A strong relation is visible with the micro study: ‘Earthquake proof building measures’. In the preliminary report it became clear that soft soils have a positive relation to the destructiveness of an earthquake. The reason for that was an increase in amplitude of the seismic wave when it propagates through soft soils. High buildings are more sensitive for a lower frequency (goes hand in hand with a bigger amplitude most of the times), because of its natural frequency. After the presentation it became clear that soft soils are also more sensitive for liquefaction causing buildings to collapse.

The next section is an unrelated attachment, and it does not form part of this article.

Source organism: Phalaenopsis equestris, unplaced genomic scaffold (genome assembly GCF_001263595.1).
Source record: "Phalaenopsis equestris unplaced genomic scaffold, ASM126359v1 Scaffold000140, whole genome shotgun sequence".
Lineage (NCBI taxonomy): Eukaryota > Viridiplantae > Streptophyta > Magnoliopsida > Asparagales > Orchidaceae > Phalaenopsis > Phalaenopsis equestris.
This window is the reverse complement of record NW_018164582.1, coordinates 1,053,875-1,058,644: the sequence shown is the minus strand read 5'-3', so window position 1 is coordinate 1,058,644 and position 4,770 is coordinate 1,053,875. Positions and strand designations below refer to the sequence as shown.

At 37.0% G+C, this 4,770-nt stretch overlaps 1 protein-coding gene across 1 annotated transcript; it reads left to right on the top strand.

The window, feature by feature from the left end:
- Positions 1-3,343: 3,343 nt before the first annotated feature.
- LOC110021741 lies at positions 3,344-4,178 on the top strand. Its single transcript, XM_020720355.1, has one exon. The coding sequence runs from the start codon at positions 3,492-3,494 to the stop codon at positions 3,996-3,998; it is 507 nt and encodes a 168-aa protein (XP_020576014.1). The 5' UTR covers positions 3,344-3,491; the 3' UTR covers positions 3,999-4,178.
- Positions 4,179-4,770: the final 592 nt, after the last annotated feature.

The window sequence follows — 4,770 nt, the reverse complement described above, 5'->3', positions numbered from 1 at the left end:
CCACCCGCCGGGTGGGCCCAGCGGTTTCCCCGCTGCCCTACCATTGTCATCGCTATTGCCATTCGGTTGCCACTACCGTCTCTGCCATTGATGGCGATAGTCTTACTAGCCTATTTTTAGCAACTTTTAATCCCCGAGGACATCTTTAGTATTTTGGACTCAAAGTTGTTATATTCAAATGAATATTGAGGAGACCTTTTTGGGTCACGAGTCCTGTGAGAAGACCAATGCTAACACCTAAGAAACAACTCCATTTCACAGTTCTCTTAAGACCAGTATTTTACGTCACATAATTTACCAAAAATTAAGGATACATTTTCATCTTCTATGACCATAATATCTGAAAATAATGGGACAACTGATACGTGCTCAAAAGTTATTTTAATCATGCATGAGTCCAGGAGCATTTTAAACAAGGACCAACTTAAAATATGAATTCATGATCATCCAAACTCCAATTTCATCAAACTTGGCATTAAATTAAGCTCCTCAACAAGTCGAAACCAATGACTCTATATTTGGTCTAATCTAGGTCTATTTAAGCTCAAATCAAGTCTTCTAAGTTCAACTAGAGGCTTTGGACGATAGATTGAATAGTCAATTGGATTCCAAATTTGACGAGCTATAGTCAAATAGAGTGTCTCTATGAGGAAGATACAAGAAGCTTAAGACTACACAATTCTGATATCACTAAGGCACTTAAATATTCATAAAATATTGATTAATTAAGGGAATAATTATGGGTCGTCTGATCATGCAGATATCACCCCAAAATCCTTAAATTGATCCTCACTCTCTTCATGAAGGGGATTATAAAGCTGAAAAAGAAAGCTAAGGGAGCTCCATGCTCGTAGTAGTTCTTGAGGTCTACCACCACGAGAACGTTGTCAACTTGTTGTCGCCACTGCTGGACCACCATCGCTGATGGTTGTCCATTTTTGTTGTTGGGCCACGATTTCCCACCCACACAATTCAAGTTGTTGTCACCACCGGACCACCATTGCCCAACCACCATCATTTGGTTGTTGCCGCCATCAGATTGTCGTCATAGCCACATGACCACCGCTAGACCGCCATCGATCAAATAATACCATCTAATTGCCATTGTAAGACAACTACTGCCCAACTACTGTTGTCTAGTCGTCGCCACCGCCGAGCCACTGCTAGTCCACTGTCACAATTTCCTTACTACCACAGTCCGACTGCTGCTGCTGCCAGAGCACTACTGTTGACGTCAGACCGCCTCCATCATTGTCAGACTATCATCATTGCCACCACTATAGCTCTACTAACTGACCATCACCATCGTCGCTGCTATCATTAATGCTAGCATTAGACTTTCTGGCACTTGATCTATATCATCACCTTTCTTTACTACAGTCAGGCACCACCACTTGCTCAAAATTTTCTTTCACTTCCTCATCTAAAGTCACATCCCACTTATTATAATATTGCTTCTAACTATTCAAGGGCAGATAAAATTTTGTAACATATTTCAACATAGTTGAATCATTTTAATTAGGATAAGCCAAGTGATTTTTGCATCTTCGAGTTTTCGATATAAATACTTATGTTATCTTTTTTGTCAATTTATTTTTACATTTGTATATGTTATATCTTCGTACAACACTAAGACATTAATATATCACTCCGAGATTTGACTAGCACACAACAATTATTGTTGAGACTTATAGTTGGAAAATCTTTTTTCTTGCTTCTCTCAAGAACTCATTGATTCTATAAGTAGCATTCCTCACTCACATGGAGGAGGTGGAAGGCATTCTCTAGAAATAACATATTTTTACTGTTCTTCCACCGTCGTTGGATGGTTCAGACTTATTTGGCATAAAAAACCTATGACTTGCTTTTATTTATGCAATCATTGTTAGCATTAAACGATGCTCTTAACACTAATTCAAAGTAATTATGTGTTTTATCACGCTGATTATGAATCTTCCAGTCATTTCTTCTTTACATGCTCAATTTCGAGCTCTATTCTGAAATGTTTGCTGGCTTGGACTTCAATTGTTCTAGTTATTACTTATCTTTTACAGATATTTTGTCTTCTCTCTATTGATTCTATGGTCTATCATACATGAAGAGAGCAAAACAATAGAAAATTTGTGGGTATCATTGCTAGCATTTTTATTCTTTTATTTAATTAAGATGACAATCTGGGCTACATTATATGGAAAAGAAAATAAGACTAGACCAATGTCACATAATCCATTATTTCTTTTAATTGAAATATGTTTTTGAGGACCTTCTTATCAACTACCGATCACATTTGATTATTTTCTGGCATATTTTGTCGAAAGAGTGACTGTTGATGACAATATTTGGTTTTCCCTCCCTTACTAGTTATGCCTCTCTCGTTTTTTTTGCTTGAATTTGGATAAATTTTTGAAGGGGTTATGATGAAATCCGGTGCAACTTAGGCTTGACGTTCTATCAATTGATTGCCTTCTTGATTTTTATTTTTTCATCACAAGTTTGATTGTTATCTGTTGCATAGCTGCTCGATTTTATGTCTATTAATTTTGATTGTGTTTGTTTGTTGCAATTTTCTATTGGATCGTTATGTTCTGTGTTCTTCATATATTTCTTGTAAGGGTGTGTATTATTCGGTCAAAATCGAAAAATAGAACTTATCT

The measures stated in the presentation to prevent liquefaction were partly based on changing the soil characteristics of soft soils into more suitable soils. These measures will both benefit the liquefaction resistance and limit the increase in amplitude of seismic waves. Suitable measures would be sand compaction, soil improvement and grain size replacement in order to make the soil better. Also the underground walls or piles reducing the seismic force conveyed to the soil would be a suitable measure to include in the micro study. After the presentation we gained a lot more insight in the soil characteristics and measures taken to improve soils, so buildings would be safe during heavy earthquakes which we will definitely use in our final report of ‘Earthquake proof building measures’.